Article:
Not surprisingly, given the controversial nature of the book's thesis, not everyone is sanguine about the argument presented by Carhart. One such individual is Eric J. Wittenberg, who posted a review of "Lost Triumph" on the internet. Wittenberg is not at all satisfied with the evidence to support Carhart's thesis. As Wittenberg states in his review and reiterated in similar words in an e-mail to me, "…there simply is not a single shred of evidence to support it (Carhart's thesis)." Wittenberg further contends that Carhart either ignores evidence which contradicts his thesis or makes attempts to disparage such evidence, and based on information in Wittenberg's strongly worded review, there is some merit to this criticism.

In his internet book review, Wittenberg presents one such piece of ignored evidence which, he argues, refutes one of the key elements of Carhart's perspective, specifically a supposed signal sent to Lee by the firing of a cannon. Wittenberg has written his own book about the part of the Gettysburg battle which Carhart considers the decisive engagement. Wittenberg's book, Protecting the Flank: The Battles for Brinkerhoff's Ridge and East Cavalry Field, Battle of Gettysburg, July 2-3, 1863, is, in Wittenberg's opinion (as expressed in an e-mail to me), "the factual version" about this part of the Gettysburg battle.

Clearly, in spite of the endorsement by McPherson, Carhart's point of view is not universally accepted. Wittenberg's "Protecting the Flank," which I have not yet read, might provide a useful counterpoint to Carhart's thesis. Another opinion on this issue from someone who participated in the decisive engagement at Gettysburg can be found in Volume III of "Battles and Leaders of the Civil War" in the article by William E. Miller, who was a captain in the Second Pennsylvania Cavalry. In light of the Roundtable's upcoming field trip to Gettysburg and the type of good-natured discussions which characterize the Roundtable field trips, Carhart's thesis seems like a timely and novel topic for us to consider, and hopefully we can visit the site which Carhart considers the location of the battle's decisive engagement and decide for ourselves which point of view is the historically correct one.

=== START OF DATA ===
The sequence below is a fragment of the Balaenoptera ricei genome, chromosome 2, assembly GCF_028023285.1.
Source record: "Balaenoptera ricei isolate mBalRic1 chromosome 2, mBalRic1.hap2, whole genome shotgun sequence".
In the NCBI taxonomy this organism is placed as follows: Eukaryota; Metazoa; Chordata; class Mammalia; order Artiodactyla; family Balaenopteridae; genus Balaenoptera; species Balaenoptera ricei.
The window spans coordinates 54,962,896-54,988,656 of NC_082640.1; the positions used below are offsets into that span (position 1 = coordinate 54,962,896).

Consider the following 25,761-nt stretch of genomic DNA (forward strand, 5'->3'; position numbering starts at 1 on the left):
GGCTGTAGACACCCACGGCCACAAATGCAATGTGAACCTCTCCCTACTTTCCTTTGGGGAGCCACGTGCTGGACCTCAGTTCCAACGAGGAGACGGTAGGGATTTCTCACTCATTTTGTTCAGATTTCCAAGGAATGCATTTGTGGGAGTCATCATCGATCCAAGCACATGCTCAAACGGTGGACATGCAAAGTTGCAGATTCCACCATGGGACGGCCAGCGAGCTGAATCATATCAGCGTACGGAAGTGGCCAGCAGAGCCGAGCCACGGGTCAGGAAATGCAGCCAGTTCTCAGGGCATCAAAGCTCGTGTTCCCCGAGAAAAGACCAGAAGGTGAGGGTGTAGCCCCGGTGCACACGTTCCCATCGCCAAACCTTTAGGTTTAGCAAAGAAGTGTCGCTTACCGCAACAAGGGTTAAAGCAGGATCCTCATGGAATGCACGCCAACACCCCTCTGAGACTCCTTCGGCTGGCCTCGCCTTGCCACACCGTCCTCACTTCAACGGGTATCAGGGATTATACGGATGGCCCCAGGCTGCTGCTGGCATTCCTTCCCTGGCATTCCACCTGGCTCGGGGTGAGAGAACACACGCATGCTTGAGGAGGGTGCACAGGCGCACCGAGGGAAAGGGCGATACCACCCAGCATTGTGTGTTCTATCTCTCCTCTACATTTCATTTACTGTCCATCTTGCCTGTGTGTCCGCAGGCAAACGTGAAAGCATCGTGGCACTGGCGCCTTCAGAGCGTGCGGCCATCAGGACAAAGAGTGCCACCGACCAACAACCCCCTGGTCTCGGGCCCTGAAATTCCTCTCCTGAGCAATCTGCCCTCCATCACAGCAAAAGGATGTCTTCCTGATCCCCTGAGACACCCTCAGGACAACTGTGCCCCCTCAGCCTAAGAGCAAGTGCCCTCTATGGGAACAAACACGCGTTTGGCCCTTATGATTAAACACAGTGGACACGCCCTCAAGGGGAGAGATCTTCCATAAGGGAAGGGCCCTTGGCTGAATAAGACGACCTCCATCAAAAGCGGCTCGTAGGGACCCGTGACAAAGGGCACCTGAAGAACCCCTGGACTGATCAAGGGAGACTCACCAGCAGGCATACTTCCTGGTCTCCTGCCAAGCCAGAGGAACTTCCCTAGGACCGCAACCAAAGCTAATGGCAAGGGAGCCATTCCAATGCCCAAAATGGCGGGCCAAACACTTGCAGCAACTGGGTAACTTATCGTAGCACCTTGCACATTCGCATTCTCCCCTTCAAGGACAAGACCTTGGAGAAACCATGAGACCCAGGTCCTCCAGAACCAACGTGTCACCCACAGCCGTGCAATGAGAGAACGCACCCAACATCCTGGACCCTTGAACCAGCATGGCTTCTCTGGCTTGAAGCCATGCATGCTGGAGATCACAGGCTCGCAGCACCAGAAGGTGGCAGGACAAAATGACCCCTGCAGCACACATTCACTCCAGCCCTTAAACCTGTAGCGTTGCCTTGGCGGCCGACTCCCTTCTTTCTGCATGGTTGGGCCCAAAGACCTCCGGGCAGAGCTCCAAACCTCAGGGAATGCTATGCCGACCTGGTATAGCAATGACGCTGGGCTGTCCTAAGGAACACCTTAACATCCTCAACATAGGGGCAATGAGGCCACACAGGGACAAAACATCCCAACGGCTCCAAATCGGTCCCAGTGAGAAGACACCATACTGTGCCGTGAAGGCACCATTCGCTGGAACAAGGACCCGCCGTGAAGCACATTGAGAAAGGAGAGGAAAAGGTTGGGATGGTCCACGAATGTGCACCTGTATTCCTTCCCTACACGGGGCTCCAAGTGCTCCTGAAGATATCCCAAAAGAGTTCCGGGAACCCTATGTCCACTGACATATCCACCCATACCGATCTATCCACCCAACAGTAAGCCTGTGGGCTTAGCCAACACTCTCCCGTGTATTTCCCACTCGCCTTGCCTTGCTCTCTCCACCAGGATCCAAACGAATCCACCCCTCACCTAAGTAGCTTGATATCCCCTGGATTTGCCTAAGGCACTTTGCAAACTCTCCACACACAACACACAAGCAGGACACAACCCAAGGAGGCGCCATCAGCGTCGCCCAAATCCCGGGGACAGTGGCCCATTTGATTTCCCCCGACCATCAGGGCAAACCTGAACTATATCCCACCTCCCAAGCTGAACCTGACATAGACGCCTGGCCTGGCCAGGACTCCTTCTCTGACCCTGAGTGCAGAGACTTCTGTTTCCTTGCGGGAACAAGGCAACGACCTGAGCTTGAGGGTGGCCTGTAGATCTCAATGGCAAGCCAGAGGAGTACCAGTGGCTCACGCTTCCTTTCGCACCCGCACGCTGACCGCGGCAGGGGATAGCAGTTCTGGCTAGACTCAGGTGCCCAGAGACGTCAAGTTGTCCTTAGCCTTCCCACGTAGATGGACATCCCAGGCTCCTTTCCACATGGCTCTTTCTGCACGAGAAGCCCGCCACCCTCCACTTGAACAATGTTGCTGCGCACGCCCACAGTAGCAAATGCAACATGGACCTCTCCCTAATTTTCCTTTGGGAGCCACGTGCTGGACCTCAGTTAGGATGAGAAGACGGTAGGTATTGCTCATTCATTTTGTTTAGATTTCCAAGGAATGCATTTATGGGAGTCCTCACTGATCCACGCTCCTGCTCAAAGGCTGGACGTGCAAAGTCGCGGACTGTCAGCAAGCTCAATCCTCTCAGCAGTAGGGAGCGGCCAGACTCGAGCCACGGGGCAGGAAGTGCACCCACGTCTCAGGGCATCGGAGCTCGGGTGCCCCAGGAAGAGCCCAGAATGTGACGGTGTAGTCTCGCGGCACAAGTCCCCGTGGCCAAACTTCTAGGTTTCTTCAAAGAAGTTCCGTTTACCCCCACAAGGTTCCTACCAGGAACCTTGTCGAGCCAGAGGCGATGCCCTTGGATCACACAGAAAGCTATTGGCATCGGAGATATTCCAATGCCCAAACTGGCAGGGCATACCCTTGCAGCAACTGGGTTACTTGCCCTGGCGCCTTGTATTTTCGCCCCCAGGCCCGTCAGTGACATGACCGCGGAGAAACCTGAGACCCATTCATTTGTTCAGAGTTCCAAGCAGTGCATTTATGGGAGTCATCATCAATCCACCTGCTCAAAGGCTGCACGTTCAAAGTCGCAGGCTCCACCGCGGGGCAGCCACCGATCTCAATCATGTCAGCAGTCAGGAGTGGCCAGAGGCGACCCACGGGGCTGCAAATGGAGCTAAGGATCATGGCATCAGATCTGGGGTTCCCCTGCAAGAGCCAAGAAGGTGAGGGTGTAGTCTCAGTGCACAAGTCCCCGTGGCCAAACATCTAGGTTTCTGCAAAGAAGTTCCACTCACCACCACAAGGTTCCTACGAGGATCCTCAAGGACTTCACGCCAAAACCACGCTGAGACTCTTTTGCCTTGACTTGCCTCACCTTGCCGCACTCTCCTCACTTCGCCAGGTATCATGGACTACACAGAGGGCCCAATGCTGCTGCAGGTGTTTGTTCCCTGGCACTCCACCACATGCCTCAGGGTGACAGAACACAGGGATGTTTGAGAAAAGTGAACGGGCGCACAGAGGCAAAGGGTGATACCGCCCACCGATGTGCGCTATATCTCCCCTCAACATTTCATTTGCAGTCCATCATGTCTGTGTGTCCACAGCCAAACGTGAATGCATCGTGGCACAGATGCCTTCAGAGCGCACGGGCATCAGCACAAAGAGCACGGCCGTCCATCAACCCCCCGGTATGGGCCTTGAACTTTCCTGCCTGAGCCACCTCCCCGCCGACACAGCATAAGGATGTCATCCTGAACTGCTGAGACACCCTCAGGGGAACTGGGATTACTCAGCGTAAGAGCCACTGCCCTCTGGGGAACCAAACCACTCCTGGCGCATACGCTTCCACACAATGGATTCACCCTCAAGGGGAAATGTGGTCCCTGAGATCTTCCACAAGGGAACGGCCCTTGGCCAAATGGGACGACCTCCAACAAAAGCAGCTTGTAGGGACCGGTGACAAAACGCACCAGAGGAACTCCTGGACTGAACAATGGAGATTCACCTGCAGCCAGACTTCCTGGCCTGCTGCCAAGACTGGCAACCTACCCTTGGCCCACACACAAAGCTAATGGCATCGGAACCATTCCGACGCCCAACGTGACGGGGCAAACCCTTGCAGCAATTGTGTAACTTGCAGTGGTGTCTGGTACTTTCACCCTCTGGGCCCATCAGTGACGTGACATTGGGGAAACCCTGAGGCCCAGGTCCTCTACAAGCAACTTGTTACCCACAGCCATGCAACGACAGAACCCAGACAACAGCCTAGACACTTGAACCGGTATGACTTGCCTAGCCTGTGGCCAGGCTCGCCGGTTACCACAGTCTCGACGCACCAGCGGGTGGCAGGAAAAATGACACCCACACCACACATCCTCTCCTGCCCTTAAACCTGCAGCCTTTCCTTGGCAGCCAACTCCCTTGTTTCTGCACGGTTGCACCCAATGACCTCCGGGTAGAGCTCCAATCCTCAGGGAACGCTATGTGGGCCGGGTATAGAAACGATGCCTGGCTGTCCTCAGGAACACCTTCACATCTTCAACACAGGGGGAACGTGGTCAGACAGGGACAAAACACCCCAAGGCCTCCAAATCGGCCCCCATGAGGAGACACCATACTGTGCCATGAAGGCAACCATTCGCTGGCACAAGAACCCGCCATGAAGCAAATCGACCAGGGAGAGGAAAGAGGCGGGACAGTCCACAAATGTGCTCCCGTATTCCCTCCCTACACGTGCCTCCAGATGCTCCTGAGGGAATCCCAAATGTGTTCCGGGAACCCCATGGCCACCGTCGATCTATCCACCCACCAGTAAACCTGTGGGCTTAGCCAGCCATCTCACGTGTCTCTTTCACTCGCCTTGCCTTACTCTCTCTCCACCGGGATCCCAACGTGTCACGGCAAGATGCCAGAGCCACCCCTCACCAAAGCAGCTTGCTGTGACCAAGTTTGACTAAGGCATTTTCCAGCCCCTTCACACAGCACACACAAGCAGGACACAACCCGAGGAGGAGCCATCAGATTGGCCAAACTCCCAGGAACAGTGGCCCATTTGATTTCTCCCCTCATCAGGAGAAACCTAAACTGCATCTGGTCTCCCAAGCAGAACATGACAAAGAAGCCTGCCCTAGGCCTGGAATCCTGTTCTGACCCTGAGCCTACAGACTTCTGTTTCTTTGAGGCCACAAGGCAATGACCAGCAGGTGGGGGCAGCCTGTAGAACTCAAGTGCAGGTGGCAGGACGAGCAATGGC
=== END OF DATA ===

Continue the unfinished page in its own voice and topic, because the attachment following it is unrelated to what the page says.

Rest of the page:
Lost Triumph: Lee's Real Plan at Gettysburg--And Why It Failed
By Tom Carhart
Berkley Trade (April 4, 2006), 304 pages

From Booklist: Lee's actions on July 3, 1863, are among the most widely examined military issues of the Civil War. Military historian Carhart presents a novel, provocative, but definitely debatable interpretation of Lee's motivations and actions that led to the slaughter on the approaches to Cemetery Ridge. Carhart asserts that the attack upon the Union center must be seen within a larger context as part of a coordinated, three-pronged attack. The plan included a frontal assault against the Union right on Culp's Hill and, most critically, a rear assault on Union lines led by Jeb Stuart's cavalry. Of course, both of these attacks failed, dooming the third prong. In this reinterpretation, the real "hero" of Gettysburg was the oft-maligned "boy general" George Armstrong Custer, who thwarted Stuart with repeated gallant charges. This is a well-argued piece of revisionist history that is sure to inspire further and heated discussion. Jay Freeman Copyright © American Library Association.

Also referenced in this article:

Protecting the Flank: The Battles for Brinkerhoff's Ridge and East Cavalry Field, Battle of Gettysburg, July 2-3, 1863
By Eric J. Wittenberg
Savas Beatie; Reprint edition (February 2013), 224 pages

From the publisher: Few aspects of the battle of Gettysburg are as misunderstood as the role played by the cavalry of both sides. Protecting the Flank at Gettysburg: The Battles for Brinkerhoff's Ridge and East Cavalry Field, July 2-3, 1863 by award-winning author Eric J. Wittenberg is the first and only book to examine in significant detail how the mounted arm directly affected the outcome of the battle.

On July 3, 1863, a large-scale cavalry fight was waged on Cress Ridge four miles east of Gettysburg. There, on what is commonly referred to as East Cavalry Field, Union horsemen under Brig. Gen. David M. Gregg tangled with the vaunted Confederates riding with Maj. Gen. Jeb Stuart.

This fully revised edition is the most detailed tactical treatment of the fighting on Brinkerhoff's Ridge yet published, and includes a new Introduction, a detailed walking and driving tour with GPS coordinates, and a new appendix refuting claims that Stuart's actions on East Cavalry Field were intended to be coordinated with the Pickett/Pettigrew/Trimble attack on the Union center on the main battlefield.